A line for US visas at the US General Consulate in Yekaterinburg. From 1 September 2017, issuance of US visas has been limited to the Moscow consulate. (Image: afterempire.com)

A line for US visas at the US General Consulate in Yekaterinburg. From 1 September 2017, issuance of US visas has been limited to the Moscow consulate. (Image: afterempire.com) 

International, Opinion

Edited by: A. N.

In response to the closing of the Russian consulate in San Francisco and of two trade representations in Washington and New York, Moscow officials and Russian nationalists have called for closing the US consulate general in Yekaterinburg; but those appeals are only the latest step in a longstanding Russian campaign against that institution, according to Kseniya Kirillova.

Kseniya Kirillova

Kseniya Kirillova

On the AfterEmpire portal today, the US-based Russian journalist surveys not only the latest attacks but their history, a programmatic effort she argues is intended to make Russians suspicious of all US diplomats and thus make it difficult if not impossible for them to do their work.

The US consulate general in Yekaterinburg, which services 11 subjects of the Russian Federation, has been in operation since 1994. Over that 23-year period but especially in the last three years, it has been “the object of the harshest attacks by local ‘bloggers in civilian clothes,’ the media, and all kinds of ‘patriotic organizations.’”

The latest and one of the nastiest attacks, by the Russian Anti-Maidan group last week, has attracted some attention because of the diplomatic tit-for-tat between Moscow and Washington, Kirillova says. But the start of this “sad tradition” really dates to October 2014.

At that time, the Russian media attacked the consulate for supposedly seeking to recruit and direct local environmental activists against the authorities when the US vice consul offered to help one of their number get medical treatment abroad.

In the months since then, the local media has featured stories about many meetings between consulate officials and local people, typically with suggestions that the former are trying to recruit the latter to work against Russia (e.g., nakanune.ru and nakanune.ru).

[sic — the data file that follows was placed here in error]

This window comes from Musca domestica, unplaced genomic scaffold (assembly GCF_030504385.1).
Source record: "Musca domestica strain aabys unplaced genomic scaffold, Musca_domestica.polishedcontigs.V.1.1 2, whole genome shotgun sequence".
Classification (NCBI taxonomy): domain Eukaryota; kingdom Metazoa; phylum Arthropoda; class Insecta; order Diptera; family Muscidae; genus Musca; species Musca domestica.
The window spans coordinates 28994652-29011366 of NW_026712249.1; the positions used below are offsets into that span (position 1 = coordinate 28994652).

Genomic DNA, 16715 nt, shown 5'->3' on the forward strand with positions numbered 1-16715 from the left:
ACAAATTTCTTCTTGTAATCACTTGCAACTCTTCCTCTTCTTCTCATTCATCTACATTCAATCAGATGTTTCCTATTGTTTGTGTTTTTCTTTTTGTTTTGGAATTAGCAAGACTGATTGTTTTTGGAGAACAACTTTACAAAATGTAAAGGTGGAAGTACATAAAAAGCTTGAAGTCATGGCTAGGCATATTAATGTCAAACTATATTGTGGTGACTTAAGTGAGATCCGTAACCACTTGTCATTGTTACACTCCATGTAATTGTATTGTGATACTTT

The quality of almost all of these stories, Kirillova continues, is suggested by one that claimed a meeting between the US consul and the mayor of Yekaterinburg was intended to draw the latter into “an espionage network.”

Such attacks have only intensified whenever there are American visitors from Washington or from the US embassy in Moscow as in December 2015 when two senior US diplomats arrived to meet with Yekaterinburg and regional businessmen, a core part of the consulate’s entirely legal responsibilities.

More media attacks on the consulate as a source of anti-Russian ideas have followed, Kirillova reports (livejournal.com, livejournal.com, 66.ru and livejournal.com), including some that include information that would not have been publicly available to journalists.

The Russian journalist concludes her article with some examples of the ways in which Russian consular officials have behaved in the US, ways very different from the ones US consular officials have in Russia but quite similar to the kind that Russian media attack the American diplomats for.

About six months ago, she notes, Moscow’s Kommersant newspaper reported that Russian diplomats had called on Russian emigres in the US to oppose Washington policies, an appeal that was followed by the documentation of Russian efforts to organize militarized camps for the children of emigres in the US (on that, see “Moscow diplomats said behind formation of militarized Russian and Cossack groups in US“).

Whether Moscow will close the Yekaterinburg consulate remains unclear at present, Kirillova says, although it is obvious that the Russian foreign ministry doesn’t understand the differences between Russian and US diplomats and simply projects what the former do on the latter.


Edited by: A. N.

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